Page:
By Matthew Rothschild on June 30, 2014

 

On Monday morning, the Supreme Court issued an odd ruling in the biggest labor union case in years, Harris v. Quinn.

The conservative majority, ruled 5-4, that personal assistants in publicly funded Illinois home health-care, who are represented by the SEIU, do not have to pay their fair share of union dues if they choose not to be members.

So it was a blow to organized labor.

But it wasn’t as big a blow as it could have been, as Justice Elena Kagan noted in her dissenting opinion.

“One aspect of today’s opinion is cause for satisfaction, though hardly applause,” she wrote. While the conservative majority disparaged a 1977 Supreme Court case, Abood vs. Detroit Board of Education, that set the precedent in this case, it did not overturn that decision.

“That is to the good—or at least better than it might be,” Kagan said. “The Abood rule is deeply entrenched, and is the foundation for not tens or hundreds, but thousands of contracts between unions and governments across the nation.”

The majority’s decision, written by Samuel Alito, suggests that several of the conservative justices wanted to toss out Abood, which would have resulted, Kagan said, in “imposing a right-to-work regime for all government employees.”

But the majority instead made a narrow ruling. It took pains to draw a distinction between the personal assistants in Illinois, who “are almost entirely answerable to the customers and not to the state, as opposed to what it called “full-fledged” public employees. It ruled that those personal assistants did not have to pay fees to the union.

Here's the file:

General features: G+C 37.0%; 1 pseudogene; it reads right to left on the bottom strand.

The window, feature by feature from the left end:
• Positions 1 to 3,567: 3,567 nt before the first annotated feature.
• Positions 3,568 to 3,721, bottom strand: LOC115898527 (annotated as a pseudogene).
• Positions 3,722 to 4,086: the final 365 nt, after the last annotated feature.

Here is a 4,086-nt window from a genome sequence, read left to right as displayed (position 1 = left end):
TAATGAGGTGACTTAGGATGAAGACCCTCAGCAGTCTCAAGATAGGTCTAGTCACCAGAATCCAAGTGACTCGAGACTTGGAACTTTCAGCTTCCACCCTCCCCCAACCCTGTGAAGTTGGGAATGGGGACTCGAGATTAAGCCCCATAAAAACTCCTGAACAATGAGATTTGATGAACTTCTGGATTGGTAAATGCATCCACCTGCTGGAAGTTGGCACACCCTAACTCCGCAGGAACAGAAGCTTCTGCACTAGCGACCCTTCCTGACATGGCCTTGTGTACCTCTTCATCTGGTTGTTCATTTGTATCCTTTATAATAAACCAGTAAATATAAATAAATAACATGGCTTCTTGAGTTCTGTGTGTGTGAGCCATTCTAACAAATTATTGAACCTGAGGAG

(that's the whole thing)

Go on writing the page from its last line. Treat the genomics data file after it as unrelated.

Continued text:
The case revolves around the “free-rider problem” that unions have had to deal with for a long time: people in the organized shop who choose not to belong to the union can still reap its rewards in higher pay and better benefits.

In the Abood case, the court ruled that that such people needed to pay an agency fee to cover the union’s work on their behalf, though not the union’s expenditures on political or ideological causes.

The logic of Alito’s decision expressed hostility to such an agency fee, not only for “full-fledged” public sector workers but for all workers.

“The agency-fee provision cannot be sustained,” he wrote, “unless the cited benefits for personal assistants could not have been achieved if the union had been required to depend for funding on the dues paid by those personal assistants who chose to join. No such showing has been made.”

In the future, unions in the private and public sector may, in some cases, be hard-pressed to show this, so employers may seize on this passage to further erode union rights.

And Alito also made a First Amendment argument that cast a shadow over the right of all unions to collect agency fees from nonunion members.

“Agency-fee provisions unquestionably impose a heavy burden on the First Amendment interests of objecting employees,” he wrote for the majority. “Except perhaps in the rarest of circumstances, no person in this country may be compelled to subsidize speech by a third party that he or she does not wish to support.”